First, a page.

Carrier

It is at the window, looking out. The window is open.

There is the question of its forelimbs, which are on the sill.

It puts its head out.

Water lashes its face.

He comes beside it and looks. “There is ship out there. Isn’t that a ship?” he says.

There is something with lights moving among the waves. It looks like an old one.

It does not reply. Then it says, “There is nothing wrong about that.”

It cranes its head out, all the way.

It likes the air outside, or so it seems.

In any case it does not talk about it.

“I have not seen a ship come this way,” he says. “I hope it makes it to shore.”

It is in fact true that the light is dim. This is the time of the evening when it goes fast.

“Is that in fact a ship?” it asks.

Water is running down its body into the house.

He says, “Look. All this water. Let’s close the window.”

It waits a moment and pulls itself in.

For a moment it is huge, but then it is small, and all of it inside the house.

It shakes itself although it is entirely dry.

It is dark.

Not outside, that is, at least not yet, but the other one speaking. It is entirely black.

That had escaped his notice.

Well, that would be inaccurate. It has never been entirely black before.

In fact it was something else.

He closes the window, and looks out. The ship is barely visible.

A dipping light out there. A little warmth.

“It is a ship, I think,” he says, and turns to go back to his room.

“No,” it says, “Not a ship.” It is still looking out through the glass like it is not there.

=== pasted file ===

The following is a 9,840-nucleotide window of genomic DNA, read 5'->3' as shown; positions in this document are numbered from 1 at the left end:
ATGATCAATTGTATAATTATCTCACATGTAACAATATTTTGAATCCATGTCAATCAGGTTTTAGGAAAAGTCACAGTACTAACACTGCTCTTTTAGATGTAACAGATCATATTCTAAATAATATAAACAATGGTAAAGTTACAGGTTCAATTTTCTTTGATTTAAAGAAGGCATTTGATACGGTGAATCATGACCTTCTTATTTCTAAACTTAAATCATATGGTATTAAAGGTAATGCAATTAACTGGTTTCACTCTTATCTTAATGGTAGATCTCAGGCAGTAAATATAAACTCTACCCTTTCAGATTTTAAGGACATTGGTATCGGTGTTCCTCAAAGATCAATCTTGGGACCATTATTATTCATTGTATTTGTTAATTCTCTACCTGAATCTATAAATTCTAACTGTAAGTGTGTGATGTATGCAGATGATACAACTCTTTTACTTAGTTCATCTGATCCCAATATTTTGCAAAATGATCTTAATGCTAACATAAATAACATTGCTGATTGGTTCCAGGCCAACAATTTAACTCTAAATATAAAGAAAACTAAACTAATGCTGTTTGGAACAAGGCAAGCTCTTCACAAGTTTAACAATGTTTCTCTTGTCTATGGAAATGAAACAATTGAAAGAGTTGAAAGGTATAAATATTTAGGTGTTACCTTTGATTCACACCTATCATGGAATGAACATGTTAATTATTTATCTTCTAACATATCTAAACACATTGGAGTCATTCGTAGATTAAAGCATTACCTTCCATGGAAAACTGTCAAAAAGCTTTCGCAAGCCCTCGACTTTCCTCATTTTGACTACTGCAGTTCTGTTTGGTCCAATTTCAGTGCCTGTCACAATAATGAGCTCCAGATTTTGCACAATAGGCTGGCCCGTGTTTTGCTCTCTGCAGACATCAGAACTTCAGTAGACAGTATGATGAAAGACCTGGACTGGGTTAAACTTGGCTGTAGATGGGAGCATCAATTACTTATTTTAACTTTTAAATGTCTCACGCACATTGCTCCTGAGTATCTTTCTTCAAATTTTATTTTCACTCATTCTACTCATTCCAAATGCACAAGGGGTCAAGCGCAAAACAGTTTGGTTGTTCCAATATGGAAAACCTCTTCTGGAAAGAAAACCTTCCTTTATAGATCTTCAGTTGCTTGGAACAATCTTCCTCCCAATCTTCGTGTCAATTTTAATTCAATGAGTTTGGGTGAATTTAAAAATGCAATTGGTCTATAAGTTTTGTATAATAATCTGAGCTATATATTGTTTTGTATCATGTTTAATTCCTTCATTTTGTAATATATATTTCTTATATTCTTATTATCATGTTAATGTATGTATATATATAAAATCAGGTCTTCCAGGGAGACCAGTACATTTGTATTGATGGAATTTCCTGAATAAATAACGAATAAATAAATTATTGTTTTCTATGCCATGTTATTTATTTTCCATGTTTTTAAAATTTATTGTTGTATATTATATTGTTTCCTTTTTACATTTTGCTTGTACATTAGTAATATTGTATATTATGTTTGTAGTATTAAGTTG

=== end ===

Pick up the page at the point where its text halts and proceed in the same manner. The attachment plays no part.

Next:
He goes back to the window.

“I don’t know,” he says. “Isn’t it a ship?”

It contemplates this.

How does one know if it is contemplating?

It is strange not to have an immediate answer.

In any case it thinks or perhaps it watches and then it says, “No, not a ship. The idea of one.  That is the idea of a ship, the things that make a ship a ship. An old friend.”

Water lashes its face.

But then again it is all dry inside.

He is very tired, impossibly so. He cannot bring to go into his room now. He sits in the chair and leans back and does not say anything.

Perhaps he should sleep here, head back, with his eyes closed.

“Should you go out to meet it?” he says.

“Always with these questions,” it says, “I don’t know. It’s been so long.”

There is also the issue of the rain but it does not mention the rain.

“Should I go out?” it says.

That might be a question, even.

He hasn’t taken his shoes off. That’s how tired he is.

“It’s not for me to say,” he says.

“I will take you outside. We will go together,” it says. “We have not gone out together.”

That is a bold claim. But it might be correct.

“It’s rough outside,” he says.

“Don’t worry,” it says.

And it picks him up and stands and puts him on its shoulders.

He is very small and very light.

It holds his legs.

It does this with hands, of course.

The door opens, perhaps because it opens it, and they are out in the wildness and the water.

He feels very safe.

Water lashes his face.

“This is something,” he says. “It’s really something.”

“Yes,” it says, holding him tight, bearing him, “Isn’t it really?”

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